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4 August 2022
Nearly 17 million euros funding for “lighthouse projects”
With funds from the Hightech Agenda Bavaria, the Free State of Bavaria is supporting five basic research projects in the field of quantum sciences with a total of about 17 million euros as part of the Munich Quantum Valley initiative. Acknowledging the expertise available at universities and research institutions throughout Bavaria, the interdisciplinary and cross-university lighthouse projects promote Bavaria's leading role in the field of quantum technologies.
Universities and research institutions from all over Bavaria were invited to apply for funding with interdisciplinary basic research-oriented "lighthouse projects". The aim of the call for proposals is to further strengthen existing expertise in the field of quantum sciences and technologies throughout Bavaria.
As Science Minister Markus Blume announced today in Munich, the universities in Erlangen-Nuremberg, Munich, Passau, Regensburg and Würzburg, as well as the OTH Regensburg and the Deggendorf Institute of Technology were successful with their proposals. The Fraunhofer Institute for Integrated Circuits, the Max Planck Institute of Quantum Optics and the Walter Meißner Institute of the Bavarian Academy of Sciences take also part in the research projects. These include the work of many research groups within the Munich Center for Quantum Science and Technology (MCQST) as well, which comprises the universities and research institutions located in the Bavarian capital.
The projects deal, for example, with the development of integrated quantum sensors for imaging applications in tissue analysis or the hardware for network nodes in hybrid quantum systems. They are now being supported with funds from the Hightech Agenda Bayern totaling around 17 million euros.
Promotion of quantum sciences throughout Bavaria
Science Minister Markus Blume: "We want to provide targeted support for interdisciplinary and cross-university projects that can lay the foundations for groundbreaking innovations. Innovations that we cannot even imagine today. And which will have a positive impact on us and on future generations. Thus, the future-oriented topic of quantum technologies demonstrates the great visionary quality of the Hightech Agenda of our Minister President Dr. Markus Söder. With Munich Quantum Valley as its epicenter, the Free State is an internationally recognized top location for quantum technologies."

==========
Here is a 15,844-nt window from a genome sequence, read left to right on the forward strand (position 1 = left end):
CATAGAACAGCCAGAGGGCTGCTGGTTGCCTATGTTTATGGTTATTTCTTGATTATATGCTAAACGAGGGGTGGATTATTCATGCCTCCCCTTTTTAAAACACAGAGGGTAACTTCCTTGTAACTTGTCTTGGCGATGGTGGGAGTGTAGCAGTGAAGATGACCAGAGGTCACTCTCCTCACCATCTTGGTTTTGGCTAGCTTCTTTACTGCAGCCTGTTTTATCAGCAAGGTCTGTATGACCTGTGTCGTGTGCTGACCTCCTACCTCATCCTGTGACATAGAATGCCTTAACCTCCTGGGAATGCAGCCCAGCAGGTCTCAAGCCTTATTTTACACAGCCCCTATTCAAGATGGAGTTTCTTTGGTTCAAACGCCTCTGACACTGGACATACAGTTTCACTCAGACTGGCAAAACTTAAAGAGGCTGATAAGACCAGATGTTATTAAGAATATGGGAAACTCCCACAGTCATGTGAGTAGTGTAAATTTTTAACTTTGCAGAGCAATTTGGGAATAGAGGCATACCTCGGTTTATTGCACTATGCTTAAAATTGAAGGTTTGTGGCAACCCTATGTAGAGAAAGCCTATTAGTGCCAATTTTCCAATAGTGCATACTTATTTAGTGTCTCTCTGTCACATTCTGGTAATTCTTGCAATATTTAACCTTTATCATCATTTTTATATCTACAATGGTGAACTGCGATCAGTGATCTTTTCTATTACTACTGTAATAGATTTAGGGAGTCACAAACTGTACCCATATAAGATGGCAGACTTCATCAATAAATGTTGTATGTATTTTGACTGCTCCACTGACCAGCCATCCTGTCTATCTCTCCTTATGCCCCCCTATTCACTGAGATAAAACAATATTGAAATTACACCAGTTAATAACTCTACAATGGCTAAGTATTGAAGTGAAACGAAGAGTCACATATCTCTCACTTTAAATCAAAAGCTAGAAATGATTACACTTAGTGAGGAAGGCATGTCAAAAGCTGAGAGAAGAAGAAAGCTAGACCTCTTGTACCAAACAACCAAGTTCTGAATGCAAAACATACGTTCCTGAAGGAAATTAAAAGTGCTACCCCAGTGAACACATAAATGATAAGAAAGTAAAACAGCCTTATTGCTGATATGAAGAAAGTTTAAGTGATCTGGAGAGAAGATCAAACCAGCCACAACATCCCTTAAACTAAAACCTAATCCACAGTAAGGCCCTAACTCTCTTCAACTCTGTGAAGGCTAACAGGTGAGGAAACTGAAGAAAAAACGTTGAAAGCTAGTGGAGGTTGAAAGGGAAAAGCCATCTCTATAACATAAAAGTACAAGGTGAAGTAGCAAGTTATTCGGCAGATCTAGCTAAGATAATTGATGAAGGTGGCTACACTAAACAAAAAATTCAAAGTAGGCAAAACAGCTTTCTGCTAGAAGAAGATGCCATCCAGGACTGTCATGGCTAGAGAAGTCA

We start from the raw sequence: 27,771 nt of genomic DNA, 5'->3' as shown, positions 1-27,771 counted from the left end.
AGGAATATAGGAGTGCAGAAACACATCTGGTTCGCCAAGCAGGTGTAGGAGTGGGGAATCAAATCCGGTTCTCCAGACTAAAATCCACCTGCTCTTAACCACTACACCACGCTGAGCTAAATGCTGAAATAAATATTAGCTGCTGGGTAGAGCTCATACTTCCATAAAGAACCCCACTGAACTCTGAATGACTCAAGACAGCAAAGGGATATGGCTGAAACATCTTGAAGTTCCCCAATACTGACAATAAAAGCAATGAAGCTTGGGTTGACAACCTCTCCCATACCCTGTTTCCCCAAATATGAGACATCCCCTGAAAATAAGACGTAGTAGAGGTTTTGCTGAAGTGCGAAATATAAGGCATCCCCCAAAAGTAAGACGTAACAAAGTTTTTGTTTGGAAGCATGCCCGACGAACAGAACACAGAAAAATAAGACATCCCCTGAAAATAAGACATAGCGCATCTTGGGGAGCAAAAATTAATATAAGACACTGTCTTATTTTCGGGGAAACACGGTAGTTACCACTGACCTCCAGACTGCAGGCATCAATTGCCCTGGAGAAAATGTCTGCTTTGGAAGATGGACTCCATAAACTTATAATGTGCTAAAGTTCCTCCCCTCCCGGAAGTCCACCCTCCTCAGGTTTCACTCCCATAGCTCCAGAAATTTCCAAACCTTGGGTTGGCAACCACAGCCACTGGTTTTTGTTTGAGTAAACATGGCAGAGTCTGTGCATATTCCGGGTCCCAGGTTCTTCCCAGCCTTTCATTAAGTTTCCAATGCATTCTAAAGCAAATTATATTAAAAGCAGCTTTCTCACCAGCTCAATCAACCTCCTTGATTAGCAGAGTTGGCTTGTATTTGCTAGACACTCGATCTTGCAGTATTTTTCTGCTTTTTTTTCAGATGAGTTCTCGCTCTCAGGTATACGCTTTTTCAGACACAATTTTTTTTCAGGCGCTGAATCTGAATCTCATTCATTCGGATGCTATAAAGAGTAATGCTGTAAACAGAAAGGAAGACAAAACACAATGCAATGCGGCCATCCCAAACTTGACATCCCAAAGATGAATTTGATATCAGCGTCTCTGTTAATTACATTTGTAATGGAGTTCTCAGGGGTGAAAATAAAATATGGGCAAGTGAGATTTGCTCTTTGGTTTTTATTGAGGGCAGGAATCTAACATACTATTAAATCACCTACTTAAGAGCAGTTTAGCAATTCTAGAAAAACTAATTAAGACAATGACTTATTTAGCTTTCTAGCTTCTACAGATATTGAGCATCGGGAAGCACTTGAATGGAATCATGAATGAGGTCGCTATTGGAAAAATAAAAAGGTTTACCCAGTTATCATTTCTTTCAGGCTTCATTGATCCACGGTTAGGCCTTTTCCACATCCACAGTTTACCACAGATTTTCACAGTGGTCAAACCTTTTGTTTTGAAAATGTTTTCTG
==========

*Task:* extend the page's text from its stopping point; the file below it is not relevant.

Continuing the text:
The program is one of the measures of the Hightech Agenda Bavaria, with which the Free State wants to support its universities in bringing innovations into practical application. Bavaria is investing around 300 million euros into quantum sciences and technologies.
At the heart of this is the Munich Quantum Valley initiative, an alliance of the Bavarian Academy of Sciences and Humanities, Fraunhofer-Gesellschaft, Friedrich-Alexander-Universität Erlangen-Nürnberg, German Aerospace Center, Ludwig-Maximilians-Universität München, Max Planck Society and Technical University of Munich.
Bavaria as a top location for quantum computing and quantum technologies
The primary goal of Munich Quantum Valley is to establish a center for quantum computing and quantum technologies that will bring together industry and science. The primary aim here is to promote basic research and the development of enabling technologies, as well as to develop, build and operate quantum computers. In addition, the participating universities and research institutions want to establish a quantum technology park to provide jointly usable research capacities and to accelerate the rapid translation of scientific findings into market-ready products.
Another important part of Munich Quantum Valley's work is to advance the scientific qualification and further education of a new generation of researchers from the fields of natural sciences, engineering and computer science with a focus on quantum technologies.